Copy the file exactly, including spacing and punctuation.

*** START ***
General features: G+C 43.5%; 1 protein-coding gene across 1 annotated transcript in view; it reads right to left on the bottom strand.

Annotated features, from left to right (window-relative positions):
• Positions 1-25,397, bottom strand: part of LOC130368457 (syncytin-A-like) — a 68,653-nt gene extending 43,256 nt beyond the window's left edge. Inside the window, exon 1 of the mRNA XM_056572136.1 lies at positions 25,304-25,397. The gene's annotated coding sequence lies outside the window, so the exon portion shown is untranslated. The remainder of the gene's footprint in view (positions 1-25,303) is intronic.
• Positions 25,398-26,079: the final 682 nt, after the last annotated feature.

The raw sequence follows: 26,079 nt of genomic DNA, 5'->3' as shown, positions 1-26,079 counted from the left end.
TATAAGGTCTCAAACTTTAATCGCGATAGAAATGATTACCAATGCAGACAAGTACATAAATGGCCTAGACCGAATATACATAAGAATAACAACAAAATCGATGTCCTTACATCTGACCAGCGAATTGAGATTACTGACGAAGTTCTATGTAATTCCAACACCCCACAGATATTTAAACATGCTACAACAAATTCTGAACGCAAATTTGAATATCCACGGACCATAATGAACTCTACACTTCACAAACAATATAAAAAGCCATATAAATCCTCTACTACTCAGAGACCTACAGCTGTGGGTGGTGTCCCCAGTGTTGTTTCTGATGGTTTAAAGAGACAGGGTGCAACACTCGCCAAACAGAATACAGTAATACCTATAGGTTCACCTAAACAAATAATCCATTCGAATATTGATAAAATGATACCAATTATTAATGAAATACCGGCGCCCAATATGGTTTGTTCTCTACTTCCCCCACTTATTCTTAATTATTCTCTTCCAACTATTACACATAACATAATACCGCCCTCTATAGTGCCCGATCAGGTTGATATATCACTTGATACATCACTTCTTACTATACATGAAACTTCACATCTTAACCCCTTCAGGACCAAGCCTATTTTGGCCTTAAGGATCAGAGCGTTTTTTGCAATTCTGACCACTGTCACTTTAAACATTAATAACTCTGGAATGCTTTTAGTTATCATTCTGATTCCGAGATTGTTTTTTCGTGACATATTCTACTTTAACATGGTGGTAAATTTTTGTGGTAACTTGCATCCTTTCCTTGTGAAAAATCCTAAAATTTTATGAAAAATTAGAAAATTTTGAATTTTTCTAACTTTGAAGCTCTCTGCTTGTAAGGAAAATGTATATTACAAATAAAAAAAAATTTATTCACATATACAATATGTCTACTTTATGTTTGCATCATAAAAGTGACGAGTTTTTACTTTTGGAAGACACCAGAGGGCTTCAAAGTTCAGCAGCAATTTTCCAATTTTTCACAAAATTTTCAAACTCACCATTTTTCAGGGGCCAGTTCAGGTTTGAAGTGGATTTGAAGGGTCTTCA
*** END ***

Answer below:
General features: G+C 43.5%; 1 protein-coding gene across 1 annotated transcript in view; it reads right to left on the bottom strand.

Annotated features, from left to right (window-relative positions):
• Positions 1-25,397, bottom strand: part of LOC130368457 (syncytin-A-like) — a 68,653-nt gene extending 43,256 nt beyond the window's left edge. Inside the window, exon 1 of the mRNA XM_056572136.1 lies at positions 25,304-25,397. The gene's annotated coding sequence lies outside the window, so the exon portion shown is untranslated. The remainder of the gene's footprint in view (positions 1-25,303) is intronic.
• Positions 25,398-26,079: the final 682 nt, after the last annotated feature.

The raw sequence follows: 26,079 nt of genomic DNA, 5'->3' as shown, positions 1-26,079 counted from the left end.
TATAAGGTCTCAAACTTTAATCGCGATAGAAATGATTACCAATGCAGACAAGTACATAAATGGCCTAGACCGAATATACATAAGAATAACAACAAAATCGATGTCCTTACATCTGACCAGCGAATTGAGATTACTGACGAAGTTCTATGTAATTCCAACACCCCACAGATATTTAAACATGCTACAACAAATTCTGAACGCAAATTTGAATATCCACGGACCATAATGAACTCTACACTTCACAAACAATATAAAAAGCCATATAAATCCTCTACTACTCAGAGACCTACAGCTGTGGGTGGTGTCCCCAGTGTTGTTTCTGATGGTTTAAAGAGACAGGGTGCAACACTCGCCAAACAGAATACAGTAATACCTATAGGTTCACCTAAACAAATAATCCATTCGAATATTGATAAAATGATACCAATTATTAATGAAATACCGGCGCCCAATATGGTTTGTTCTCTACTTCCCCCACTTATTCTTAATTATTCTCTTCCAACTATTACACATAACATAATACCGCCCTCTATAGTGCCCGATCAGGTTGATATATCACTTGATACATCACTTCTTACTATACATGAAACTTCACATCTTAACCCCTTCAGGACCAAGCCTATTTTGGCCTTAAGGATCAGAGCGTTTTTTGCAATTCTGACCACTGTCACTTTAAACATTAATAACTCTGGAATGCTTTTAGTTATCATTCTGATTCCGAGATTGTTTTTTCGTGACATATTCTACTTTAACATGGTGGTAAATTTTTGTGGTAACTTGCATCCTTTCCTTGTGAAAAATCCTAAAATTTTATGAAAAATTAGAAAATTTTGAATTTTTCTAACTTTGAAGCTCTCTGCTTGTAAGGAAAATGTATATTACAAATAAAAAAAAATTTATTCACATATACAATATGTCTACTTTATGTTTGCATCATAAAAGTGACGAGTTTTTACTTTTGGAAGACACCAGAGGGCTTCAAAGTTCAGCAGCAATTTTCCAATTTTTCACAAAATTTTCAAACTCACCATTTTTCAGGGGCCAGTTCAGGTTTGAAGTGGATTTGAAGGGTCTTCA